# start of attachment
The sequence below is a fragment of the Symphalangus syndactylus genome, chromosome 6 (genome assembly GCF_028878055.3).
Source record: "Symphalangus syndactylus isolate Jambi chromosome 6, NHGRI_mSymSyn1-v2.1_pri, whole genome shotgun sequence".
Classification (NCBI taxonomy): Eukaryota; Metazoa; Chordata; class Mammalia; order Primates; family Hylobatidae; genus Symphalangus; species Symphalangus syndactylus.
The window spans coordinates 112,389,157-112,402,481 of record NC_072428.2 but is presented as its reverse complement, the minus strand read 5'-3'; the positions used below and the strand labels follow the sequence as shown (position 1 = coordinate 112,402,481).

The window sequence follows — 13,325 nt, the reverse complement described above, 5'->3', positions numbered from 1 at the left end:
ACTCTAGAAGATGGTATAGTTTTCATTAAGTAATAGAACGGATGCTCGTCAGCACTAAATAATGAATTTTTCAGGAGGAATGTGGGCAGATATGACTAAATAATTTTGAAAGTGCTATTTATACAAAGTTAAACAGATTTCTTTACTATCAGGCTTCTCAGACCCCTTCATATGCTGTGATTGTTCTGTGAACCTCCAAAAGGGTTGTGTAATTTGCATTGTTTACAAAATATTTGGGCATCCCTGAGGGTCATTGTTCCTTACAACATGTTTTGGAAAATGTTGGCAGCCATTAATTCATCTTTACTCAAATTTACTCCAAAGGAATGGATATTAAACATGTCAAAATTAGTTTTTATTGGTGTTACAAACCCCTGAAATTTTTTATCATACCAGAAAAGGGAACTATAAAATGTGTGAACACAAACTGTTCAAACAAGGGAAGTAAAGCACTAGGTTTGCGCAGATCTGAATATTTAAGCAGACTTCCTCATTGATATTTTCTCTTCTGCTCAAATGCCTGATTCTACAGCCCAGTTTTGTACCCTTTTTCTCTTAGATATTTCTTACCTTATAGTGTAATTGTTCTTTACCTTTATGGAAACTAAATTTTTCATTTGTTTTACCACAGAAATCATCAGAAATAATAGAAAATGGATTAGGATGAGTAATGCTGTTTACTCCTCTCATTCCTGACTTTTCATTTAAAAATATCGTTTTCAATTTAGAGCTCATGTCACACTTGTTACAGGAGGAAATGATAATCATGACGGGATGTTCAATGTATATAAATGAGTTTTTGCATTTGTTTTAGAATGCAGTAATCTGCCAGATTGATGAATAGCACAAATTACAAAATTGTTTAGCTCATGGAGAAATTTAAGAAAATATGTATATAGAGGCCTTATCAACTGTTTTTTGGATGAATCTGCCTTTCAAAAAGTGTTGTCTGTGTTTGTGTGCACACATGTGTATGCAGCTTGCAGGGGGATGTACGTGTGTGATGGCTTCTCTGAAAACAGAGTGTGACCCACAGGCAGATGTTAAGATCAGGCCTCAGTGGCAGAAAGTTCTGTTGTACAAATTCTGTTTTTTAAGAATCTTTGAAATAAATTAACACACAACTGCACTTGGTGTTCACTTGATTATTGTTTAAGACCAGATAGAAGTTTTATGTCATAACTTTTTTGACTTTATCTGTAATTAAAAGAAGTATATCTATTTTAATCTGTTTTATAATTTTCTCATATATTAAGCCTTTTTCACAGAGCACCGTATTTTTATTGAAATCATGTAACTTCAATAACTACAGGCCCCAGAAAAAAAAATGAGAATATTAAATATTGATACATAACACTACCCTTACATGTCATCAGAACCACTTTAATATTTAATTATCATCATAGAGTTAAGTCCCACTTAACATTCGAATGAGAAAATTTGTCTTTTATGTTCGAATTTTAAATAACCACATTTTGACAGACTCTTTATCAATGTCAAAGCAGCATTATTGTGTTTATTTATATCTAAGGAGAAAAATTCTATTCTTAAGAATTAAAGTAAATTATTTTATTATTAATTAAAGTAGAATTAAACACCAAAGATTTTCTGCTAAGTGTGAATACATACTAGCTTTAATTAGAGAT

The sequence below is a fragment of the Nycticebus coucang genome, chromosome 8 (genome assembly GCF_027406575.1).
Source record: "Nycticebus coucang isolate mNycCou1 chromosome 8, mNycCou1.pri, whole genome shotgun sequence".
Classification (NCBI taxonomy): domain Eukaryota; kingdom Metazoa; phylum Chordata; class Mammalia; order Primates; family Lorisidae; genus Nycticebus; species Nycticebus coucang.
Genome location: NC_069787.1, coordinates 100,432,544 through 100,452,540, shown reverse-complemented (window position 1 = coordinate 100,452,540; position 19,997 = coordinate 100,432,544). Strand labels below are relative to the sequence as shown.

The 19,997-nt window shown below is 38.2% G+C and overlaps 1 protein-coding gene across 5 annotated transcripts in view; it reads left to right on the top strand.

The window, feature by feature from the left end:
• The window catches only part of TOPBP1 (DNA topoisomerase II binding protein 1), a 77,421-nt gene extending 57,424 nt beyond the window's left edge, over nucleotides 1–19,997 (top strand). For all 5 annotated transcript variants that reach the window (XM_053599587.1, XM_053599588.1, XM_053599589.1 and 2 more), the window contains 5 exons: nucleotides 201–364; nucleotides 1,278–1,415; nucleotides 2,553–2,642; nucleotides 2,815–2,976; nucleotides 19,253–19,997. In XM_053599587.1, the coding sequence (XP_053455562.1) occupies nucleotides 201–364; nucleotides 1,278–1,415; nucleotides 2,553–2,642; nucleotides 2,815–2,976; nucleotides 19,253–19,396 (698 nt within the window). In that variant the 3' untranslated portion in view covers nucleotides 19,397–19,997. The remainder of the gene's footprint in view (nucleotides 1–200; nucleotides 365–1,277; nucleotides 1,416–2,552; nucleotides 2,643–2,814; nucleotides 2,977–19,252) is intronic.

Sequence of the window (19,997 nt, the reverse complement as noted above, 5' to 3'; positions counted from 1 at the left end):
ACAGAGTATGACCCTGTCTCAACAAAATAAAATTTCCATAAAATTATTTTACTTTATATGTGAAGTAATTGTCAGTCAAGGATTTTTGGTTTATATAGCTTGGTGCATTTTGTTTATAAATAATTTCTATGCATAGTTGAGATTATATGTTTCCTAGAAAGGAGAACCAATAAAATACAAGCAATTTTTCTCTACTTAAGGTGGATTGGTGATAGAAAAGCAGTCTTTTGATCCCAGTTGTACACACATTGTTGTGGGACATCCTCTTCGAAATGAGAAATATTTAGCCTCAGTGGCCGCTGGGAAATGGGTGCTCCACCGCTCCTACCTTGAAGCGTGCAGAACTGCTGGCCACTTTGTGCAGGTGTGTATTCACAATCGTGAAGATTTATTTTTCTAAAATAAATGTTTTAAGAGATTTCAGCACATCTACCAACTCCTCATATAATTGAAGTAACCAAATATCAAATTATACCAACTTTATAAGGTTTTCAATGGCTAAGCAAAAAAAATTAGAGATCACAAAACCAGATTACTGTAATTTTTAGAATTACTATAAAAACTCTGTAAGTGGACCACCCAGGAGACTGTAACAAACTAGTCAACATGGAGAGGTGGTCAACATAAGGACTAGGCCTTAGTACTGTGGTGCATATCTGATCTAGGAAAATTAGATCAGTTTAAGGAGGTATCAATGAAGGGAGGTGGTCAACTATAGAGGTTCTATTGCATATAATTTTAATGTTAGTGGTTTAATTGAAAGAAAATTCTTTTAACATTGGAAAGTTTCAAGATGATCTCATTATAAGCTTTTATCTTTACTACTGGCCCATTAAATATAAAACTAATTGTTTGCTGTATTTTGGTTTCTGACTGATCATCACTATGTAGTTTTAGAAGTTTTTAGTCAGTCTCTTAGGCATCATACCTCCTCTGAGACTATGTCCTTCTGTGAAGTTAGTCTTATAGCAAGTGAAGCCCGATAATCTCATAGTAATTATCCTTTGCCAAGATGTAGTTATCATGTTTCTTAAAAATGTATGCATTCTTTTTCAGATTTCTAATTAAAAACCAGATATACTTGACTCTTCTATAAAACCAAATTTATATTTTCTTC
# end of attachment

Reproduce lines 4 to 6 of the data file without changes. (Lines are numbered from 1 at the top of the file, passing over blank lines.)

The window spans coordinates 112,389,157-112,402,481 of record NC_072428.2 but is presented as its reverse complement, the minus strand read 5'-3'; the positions used below and the strand labels follow the sequence as shown (position 1 = coordinate 112,402,481).

The window sequence follows — 13,325 nt, the reverse complement described above, 5'->3', positions numbered from 1 at the left end:
ACTCTAGAAGATGGTATAGTTTTCATTAAGTAATAGAACGGATGCTCGTCAGCACTAAATAATGAATTTTTCAGGAGGAATGTGGGCAGATATGACTAAATAATTTTGAAAGTGCTATTTATACAAAGTTAAACAGATTTCTTTACTATCAGGCTTCTCAGACCCCTTCATATGCTGTGATTGTTCTGTGAACCTCCAAAAGGGTTGTGTAATTTGCATTGTTTACAAAATATTTGGGCATCCCTGAGGGTCATTGTTCCTTACAACATGTTTTGGAAAATGTTGGCAGCCATTAATTCATCTTTACTCAAATTTACTCCAAAGGAATGGATATTAAACATGTCAAAATTAGTTTTTATTGGTGTTACAAACCCCTGAAATTTTTTATCATACCAGAAAAGGGAACTATAAAATGTGTGAACACAAACTGTTCAAACAAGGGAAGTAAAGCACTAGGTTTGCGCAGATCTGAATATTTAAGCAGACTTCCTCATTGATATTTTCTCTTCTGCTCAAATGCCTGATTCTACAGCCCAGTTTTGTACCCTTTTTCTCTTAGATATTTCTTACCTTATAGTGTAATTGTTCTTTACCTTTATGGAAACTAAATTTTTCATTTGTTTTACCACAGAAATCATCAGAAATAATAGAAAATGGATTAGGATGAGTAATGCTGTTTACTCCTCTCATTCCTGACTTTTCATTTAAAAATATCGTTTTCAATTTAGAGCTCATGTCACACTTGTTACAGGAGGAAATGATAATCATGACGGGATGTTCAATGTATATAAATGAGTTTTTGCATTTGTTTTAGAATGCAGTAATCTGCCAGATTGATGAATAGCACAAATTACAAAATTGTTTAGCTCATGGAGAAATTTAAGAAAATATGTATATAGAGGCCTTATCAACTGTTTTTTGGATGAATCTGCCTTTCAAAAAGTGTTGTCTGTGTTTGTGTGCACACATGTGTATGCAGCTTGCAGGGGGATGTACGTGTGTGATGGCTTCTCTGAAAACAGAGTGTGACCCACAGGCAGATGTTAAGATCAGGCCTCAGTGGCAGAAAGTTCTGTTGTACAAATTCTGTTTTTTAAGAATCTTTGAAATAAATTAACACACAACTGCACTTGGTGTTCACTTGATTATTGTTTAAGACCAGATAGAAGTTTTATGTCATAACTTTTTTGACTTTATCTGTAATTAAAAGAAGTATATCTATTTTAATCTGTTTTATAATTTTCTCATATATTAAGCCTTTTTCACAGAGCACCGTATTTTTATTGAAATCATGTAACTTCAATAACTACAGGCCCCAGAAAAAAAAATGAGAATATTAAATATTGATACATAACACTACCCTTACATGTCATCAGAACCACTTTAATATTTAATTATCATCATAGAGTTAAGTCCCACTTAACATTCGAATGAGAAAATTTGTCTTTTATGTTCGAATTTTAAATAACCACATTTTGACAGACTCTTTATCAATGTCAAAGCAGCATTATTGTGTTTATTTATATCTAAGGAGAAAAATTCTATTCTTAAGAATTAAAGTAAATTATTTTATTATTAATTAAAGTAGAATTAAACACCAAAGATTTTCTGCTAAGTGTGAATACATACTAGCTTTAATTAGAGAT